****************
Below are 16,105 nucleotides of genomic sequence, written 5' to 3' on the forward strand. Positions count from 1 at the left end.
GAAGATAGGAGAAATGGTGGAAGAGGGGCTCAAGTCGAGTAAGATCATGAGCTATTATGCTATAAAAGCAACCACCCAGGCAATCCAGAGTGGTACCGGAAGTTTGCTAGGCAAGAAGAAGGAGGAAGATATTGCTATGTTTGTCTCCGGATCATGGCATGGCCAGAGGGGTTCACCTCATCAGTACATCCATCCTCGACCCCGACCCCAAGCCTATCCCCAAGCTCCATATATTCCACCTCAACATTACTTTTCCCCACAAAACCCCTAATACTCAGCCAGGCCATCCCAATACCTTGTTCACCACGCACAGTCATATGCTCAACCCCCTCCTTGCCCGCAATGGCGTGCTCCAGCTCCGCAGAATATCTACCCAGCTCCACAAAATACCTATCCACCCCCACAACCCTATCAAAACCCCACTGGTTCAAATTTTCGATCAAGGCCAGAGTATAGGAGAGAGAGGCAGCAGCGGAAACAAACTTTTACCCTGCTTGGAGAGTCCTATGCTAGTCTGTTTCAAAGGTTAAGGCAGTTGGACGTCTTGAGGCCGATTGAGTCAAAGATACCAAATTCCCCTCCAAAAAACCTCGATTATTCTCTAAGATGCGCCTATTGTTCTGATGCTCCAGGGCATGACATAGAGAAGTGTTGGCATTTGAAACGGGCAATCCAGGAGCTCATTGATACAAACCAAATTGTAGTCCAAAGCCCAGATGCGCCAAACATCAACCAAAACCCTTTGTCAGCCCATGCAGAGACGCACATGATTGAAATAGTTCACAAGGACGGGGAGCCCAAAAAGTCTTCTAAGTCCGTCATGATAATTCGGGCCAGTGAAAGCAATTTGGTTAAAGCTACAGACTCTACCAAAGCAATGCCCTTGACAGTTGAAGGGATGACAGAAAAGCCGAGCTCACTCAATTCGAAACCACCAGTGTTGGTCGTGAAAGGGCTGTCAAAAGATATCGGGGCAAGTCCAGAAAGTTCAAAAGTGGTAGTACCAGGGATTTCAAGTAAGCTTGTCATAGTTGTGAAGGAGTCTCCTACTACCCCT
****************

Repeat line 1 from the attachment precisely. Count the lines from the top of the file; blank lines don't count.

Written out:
Below are 16,105 nucleotides of genomic sequence, written 5' to 3' on the forward strand. Positions count from 1 at the left end.